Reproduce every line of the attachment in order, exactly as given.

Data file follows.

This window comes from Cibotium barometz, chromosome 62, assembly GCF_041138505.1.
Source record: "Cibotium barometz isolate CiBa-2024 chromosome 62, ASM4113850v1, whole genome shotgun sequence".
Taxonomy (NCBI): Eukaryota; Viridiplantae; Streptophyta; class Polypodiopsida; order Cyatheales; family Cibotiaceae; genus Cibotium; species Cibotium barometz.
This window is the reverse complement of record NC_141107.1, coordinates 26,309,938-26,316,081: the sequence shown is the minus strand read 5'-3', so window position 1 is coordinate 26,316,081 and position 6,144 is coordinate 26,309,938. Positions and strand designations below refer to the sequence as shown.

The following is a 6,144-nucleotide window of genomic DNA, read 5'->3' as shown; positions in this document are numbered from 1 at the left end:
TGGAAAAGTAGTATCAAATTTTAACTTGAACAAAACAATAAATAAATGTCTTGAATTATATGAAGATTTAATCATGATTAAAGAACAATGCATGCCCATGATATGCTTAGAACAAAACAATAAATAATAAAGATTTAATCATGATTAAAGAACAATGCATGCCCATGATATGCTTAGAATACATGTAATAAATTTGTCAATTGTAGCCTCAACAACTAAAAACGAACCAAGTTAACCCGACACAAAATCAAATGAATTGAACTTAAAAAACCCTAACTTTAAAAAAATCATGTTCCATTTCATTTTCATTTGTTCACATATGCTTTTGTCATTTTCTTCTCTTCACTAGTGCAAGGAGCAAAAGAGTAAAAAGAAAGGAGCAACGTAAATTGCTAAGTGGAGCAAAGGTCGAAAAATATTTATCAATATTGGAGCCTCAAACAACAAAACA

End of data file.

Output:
This window comes from Cibotium barometz, chromosome 62, assembly GCF_041138505.1.
Source record: "Cibotium barometz isolate CiBa-2024 chromosome 62, ASM4113850v1, whole genome shotgun sequence".
Taxonomy (NCBI): Eukaryota; Viridiplantae; Streptophyta; class Polypodiopsida; order Cyatheales; family Cibotiaceae; genus Cibotium; species Cibotium barometz.
This window is the reverse complement of record NC_141107.1, coordinates 26,309,938-26,316,081: the sequence shown is the minus strand read 5'-3', so window position 1 is coordinate 26,316,081 and position 6,144 is coordinate 26,309,938. Positions and strand designations below refer to the sequence as shown.

The following is a 6,144-nucleotide window of genomic DNA, read 5'->3' as shown; positions in this document are numbered from 1 at the left end:
TGGAAAAGTAGTATCAAATTTTAACTTGAACAAAACAATAAATAAATGTCTTGAATTATATGAAGATTTAATCATGATTAAAGAACAATGCATGCCCATGATATGCTTAGAACAAAACAATAAATAATAAAGATTTAATCATGATTAAAGAACAATGCATGCCCATGATATGCTTAGAATACATGTAATAAATTTGTCAATTGTAGCCTCAACAACTAAAAACGAACCAAGTTAACCCGACACAAAATCAAATGAATTGAACTTAAAAAACCCTAACTTTAAAAAAATCATGTTCCATTTCATTTTCATTTGTTCACATATGCTTTTGTCATTTTCTTCTCTTCACTAGTGCAAGGAGCAAAAGAGTAAAAAGAAAGGAGCAACGTAAATTGCTAAGTGGAGCAAAGGTCGAAAAATATTTATCAATATTGGAGCCTCAAACAACAAAACA